TV white spaces, the spectrum encompassed by the guard bands around older analog television stations, offer another possible alternative. Microsoft Corp.(Nasdaq: MSFT) is pushing heavily for white spaces development as part of a $10 billion rural broadband project and Ditchfield sees the company as a potential partner for GeoLinks down the road. (See Microsoft Pushes White Spaces for Rural Broadband .)

There’s long been a question of whether fixed wireless service will eventually be a cable killer, ending cable’s long dominance of the home broadband sector. Even beyond rural markets, if fixed wireless technology can cut the cost of deployments and still deliver high-speed Internet, it has the potential to radically shift market dynamics.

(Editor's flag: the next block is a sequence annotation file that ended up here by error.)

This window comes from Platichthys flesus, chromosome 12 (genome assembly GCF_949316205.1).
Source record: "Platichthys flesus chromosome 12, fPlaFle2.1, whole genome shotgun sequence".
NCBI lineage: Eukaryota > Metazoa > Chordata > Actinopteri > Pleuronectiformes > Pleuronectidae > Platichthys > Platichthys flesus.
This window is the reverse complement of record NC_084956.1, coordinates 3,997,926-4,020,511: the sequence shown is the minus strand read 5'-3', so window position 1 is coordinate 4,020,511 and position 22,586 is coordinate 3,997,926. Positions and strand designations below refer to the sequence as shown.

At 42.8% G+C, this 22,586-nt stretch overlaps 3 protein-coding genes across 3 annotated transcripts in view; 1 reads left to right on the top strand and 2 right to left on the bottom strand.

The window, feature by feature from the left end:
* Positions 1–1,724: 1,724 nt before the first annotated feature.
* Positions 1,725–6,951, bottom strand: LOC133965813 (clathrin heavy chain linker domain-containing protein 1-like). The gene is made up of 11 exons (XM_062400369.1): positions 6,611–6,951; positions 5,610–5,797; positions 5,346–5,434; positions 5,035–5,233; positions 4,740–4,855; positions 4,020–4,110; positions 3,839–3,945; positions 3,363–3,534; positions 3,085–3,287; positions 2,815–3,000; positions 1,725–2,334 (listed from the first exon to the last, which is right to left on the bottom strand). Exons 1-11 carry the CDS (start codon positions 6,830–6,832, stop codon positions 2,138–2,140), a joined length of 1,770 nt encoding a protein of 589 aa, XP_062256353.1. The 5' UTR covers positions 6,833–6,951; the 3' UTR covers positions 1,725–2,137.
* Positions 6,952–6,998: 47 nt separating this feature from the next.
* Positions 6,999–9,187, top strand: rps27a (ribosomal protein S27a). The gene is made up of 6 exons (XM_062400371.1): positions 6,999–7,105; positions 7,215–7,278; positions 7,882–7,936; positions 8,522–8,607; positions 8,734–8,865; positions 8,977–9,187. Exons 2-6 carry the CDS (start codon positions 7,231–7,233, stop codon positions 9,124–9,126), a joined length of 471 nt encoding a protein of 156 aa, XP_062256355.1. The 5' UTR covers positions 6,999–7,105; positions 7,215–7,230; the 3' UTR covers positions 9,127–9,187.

However, even if wireless technology becomes the preferred solution for last-mile broadband delivery in the future, it won’t negate the need for wired backhaul. Fink points out that even though wireless links can span 50 miles and beyond, the more common scenario is to have a fiber connection within five miles or so of end users in order to support fixed wireless service.

The logical conclusion is that broadband going forward will be a mix of wired and wireless technologies. That’s why cable ISP Charter Communications Inc. is running 5G fixed wireless trials, and why Google Fiber Inc. is considering fixed wireless solutions in conjunction with existing fiber-to-the-home deployments. (See Charter Reveals New Details on 4G/5G Trials and Google Fiber Now a Wireless ISP!.)

Fixed wireless isn’t likely to kill cable, nor to let telcos off the hook for fiber. But it could still open up a lot more opportunity for broadband expansion and specifically for reaching unserved and underserved rural communities across the country.

— Mari Silbey, Senior Editor, Cable/Video, Light Reading